UNEP Executive Director, Ms. Inger Andersen, delivered opening remarks ‘International Resource Panel: a new era of social and economic prosperity’ (read her opening remarks here) at 26th Meeting of the International Resource Panel (IRP), which took place virtually from 19-23 October 2020. In her speech she commended the work of the IRP over the past 13 years in bringing policy solutions to unsustainable consumption and production driving the triple planetary crisis: biodiversity, climate and pollution.  She also challenged the IRP to consider four questions in shaping the new IRP strategic plan:  

  • How can the IRP’s research be taken outside the environment and developed world arena? Inger highlighted that every sector and actor driving unsustainable resource use, from infrastructure to agriculture, needs to be engaged in the circularity journey. IRP solutions must be inclusive and relevant to different country groupings, to minorities within countries, to provide guidance for their unique circumstances. In this respect, the forthcoming research on the distributional impacts of resource efficiency and circular economy policies is a good starting point. 

  • How do we build a global movement on sustainable consumption and production? Inger Andersen was pleased to see that the IRP has joined forces with the One Planet Network to make sustainable consumption and production more actionable and that a report will be presented at UNEA-5 showcasing how to do this in the fields of construction, food systems and textiles. The Executive Director challenged the IRP to pose questions that go beyond efficiency and look at broader impacts of resource use. Furthermore, Inger recommended that the composition of the Panel be widened beyond its current scope, so that it truly represents global voices and global experiences.

  • How can the IRP lead discussions at the High-Level Political Forum (HLPF) in 2021? In 2021, the UN’s HLPF will draw a laser focus on SDG 12 on sustainable consumption and production. This is a major opportunity for the IRP to drive global conversation to step up real and meaningful progress on this SDG, which is the bedrock of a sustainable future. How do we use this moment to increase uptake of the IRP’s solutions?

  • How do we use digital tools to strengthen impact? We are in the midst of the fastest disruption in human history. According to the World Economic Forum, by 2022, 60 per cent of global GDP will be digitalized. Some 90 per cent of today’s data was produced in the last two years. In terms of digital tools for the environment, we have progressed in monitoring platforms, but more is needed to influence behaviour. The IRP Global Material Flows Database is a good step in this direction to effectively inform decision-making. But how can tools such as the World Environment Situation Room be used? How can we use blockchain to track goods through the supply chain and alter their impact? Which applications can we use to help consumers adopt sustainable practices? 

After a fruitful discussion and exchange with the Executive Director, the Secretariat presented the IRP’s key achievements in 2020, in a video that also outlines the plans for 2021.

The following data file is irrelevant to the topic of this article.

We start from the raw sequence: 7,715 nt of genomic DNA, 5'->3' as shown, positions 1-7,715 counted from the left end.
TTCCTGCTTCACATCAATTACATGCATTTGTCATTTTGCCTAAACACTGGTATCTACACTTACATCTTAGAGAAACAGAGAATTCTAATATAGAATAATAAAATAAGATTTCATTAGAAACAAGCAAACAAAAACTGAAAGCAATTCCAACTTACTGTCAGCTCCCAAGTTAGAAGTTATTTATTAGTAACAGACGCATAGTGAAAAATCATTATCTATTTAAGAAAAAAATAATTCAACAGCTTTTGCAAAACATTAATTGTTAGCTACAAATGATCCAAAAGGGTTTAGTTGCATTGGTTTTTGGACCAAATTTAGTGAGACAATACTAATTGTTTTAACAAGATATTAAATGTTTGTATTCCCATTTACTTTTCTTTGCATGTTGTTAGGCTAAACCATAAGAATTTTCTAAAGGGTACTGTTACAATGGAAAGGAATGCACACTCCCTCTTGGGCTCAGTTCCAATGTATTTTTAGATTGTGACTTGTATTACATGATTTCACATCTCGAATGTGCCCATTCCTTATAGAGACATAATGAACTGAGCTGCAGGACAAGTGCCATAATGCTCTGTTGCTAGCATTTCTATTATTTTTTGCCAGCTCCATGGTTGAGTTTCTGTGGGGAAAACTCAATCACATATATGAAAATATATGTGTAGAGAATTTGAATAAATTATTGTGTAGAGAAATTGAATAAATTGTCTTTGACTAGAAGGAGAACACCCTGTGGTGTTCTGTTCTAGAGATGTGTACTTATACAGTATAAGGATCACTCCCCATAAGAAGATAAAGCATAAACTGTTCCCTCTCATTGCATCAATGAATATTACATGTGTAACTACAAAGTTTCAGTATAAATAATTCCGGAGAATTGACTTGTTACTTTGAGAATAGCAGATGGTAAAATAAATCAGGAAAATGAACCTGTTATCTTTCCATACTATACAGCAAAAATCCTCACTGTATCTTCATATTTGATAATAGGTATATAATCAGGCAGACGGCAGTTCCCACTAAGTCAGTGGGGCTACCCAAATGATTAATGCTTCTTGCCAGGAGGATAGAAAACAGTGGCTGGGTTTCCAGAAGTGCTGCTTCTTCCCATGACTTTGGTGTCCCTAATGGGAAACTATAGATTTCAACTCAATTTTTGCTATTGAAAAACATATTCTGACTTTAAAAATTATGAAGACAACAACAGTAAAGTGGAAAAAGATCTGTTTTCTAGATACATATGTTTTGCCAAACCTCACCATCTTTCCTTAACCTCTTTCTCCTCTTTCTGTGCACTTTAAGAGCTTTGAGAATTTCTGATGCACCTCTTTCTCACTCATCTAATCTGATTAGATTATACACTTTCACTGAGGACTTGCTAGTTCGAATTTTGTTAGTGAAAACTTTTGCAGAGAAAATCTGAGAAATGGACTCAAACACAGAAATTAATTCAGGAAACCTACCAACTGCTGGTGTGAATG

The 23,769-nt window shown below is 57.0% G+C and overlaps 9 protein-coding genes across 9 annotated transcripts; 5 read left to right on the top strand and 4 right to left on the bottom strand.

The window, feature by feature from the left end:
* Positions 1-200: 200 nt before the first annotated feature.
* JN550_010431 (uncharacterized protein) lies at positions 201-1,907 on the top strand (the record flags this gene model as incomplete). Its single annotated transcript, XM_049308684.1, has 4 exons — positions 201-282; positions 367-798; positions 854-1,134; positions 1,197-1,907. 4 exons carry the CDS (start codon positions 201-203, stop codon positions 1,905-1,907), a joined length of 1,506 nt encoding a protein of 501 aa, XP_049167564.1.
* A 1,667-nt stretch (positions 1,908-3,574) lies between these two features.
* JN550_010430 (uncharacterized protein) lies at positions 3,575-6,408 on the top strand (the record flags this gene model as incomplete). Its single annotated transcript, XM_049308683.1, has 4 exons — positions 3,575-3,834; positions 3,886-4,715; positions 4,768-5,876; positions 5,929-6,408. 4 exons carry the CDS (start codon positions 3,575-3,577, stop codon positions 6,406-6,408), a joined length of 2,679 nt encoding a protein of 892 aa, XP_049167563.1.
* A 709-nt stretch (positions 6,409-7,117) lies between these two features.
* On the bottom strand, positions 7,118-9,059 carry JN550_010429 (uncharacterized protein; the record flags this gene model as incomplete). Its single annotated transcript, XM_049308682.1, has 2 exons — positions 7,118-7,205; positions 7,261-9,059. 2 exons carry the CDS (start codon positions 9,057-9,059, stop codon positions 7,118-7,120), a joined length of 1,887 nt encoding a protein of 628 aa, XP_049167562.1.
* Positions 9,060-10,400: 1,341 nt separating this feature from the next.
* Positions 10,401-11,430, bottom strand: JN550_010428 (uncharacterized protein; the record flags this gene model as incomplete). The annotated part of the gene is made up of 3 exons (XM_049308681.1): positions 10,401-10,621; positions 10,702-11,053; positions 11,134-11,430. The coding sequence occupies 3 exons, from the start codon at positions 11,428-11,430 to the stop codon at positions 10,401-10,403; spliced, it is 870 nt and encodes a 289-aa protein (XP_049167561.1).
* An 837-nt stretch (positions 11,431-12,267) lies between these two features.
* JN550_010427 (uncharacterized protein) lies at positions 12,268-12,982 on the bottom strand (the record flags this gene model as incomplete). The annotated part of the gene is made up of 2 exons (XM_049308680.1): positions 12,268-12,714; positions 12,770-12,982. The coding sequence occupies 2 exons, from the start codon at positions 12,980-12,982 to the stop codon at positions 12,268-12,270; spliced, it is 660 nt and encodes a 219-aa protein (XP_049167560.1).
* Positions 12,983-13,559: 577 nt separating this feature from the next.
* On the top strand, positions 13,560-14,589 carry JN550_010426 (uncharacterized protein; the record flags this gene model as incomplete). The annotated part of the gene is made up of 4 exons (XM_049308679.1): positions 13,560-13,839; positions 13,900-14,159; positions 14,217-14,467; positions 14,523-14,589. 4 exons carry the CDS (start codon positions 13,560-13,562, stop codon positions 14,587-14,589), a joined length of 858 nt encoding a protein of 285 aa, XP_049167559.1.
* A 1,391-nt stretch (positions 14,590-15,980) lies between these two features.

During the meeting, a number of new study areas were endorsed, including ‘Advancing the Circular Economy in Consumer Electronic Goods’ and ‘Finance for Sustainable Minerals Production’. Planning for the development of the ‘2023 Global Resources Outlook,’ the IRPs flagship report, was discussed. The 2021 ‘Strategic Planning Exercise’ which is being conducted to develop the 2022-2025 IRP Work Programme was reviewed, to ensure that all stakeholders are engaged in the process. Furthermore, a joint UNEP/UNDP session took place, discussing the environmental dimension of the UNDP Human Development Report 2020. Among other things, IRP members recommended the report improve metrics that connect human well-being to environmental impacts. 

Inger Andersen and the IRP Secretariat thanked departing panel member Dr Patrice Christmann for his long-standing service to the IRP and extended a warm welcome to new panel member Prof. Joanna Kulczycka, Head and Founder of the Department of Policy and Strategic Research and Professor at AGH University of Mining and Technology.  

The virtual meeting, chaired by Panel Co-Chairs Dr Izabella Teixeira and Dr Janez Potočnik, as well as IRP Steering Committee Co-Chairs Ms Astrid Schomaker and Mr Mark Radka brought together around 100 participants, including Panel members, Steering Committee members from 24 countries, Strategic Partners and three observing countries (Poland, Slovenia and the UK).  By conducting the 26th IRP meeting virtually, a total of 69 tonnes of CO2 were saved from flights alone [1]. This is roughly equivalent to the annual CO2 emissions of 15 typical passenger vehicles [2].


[1] The UN ICAO Carbon Emissions Calculator adjusted for UNEP was used to calculate the total amount of CO2 saved. Learn more about the methodology here.

[2] According to the United States Environmental Protection Agency (EPA), a typical passenger vehicle emits about 4.6 metric tonnes of CO2 every year.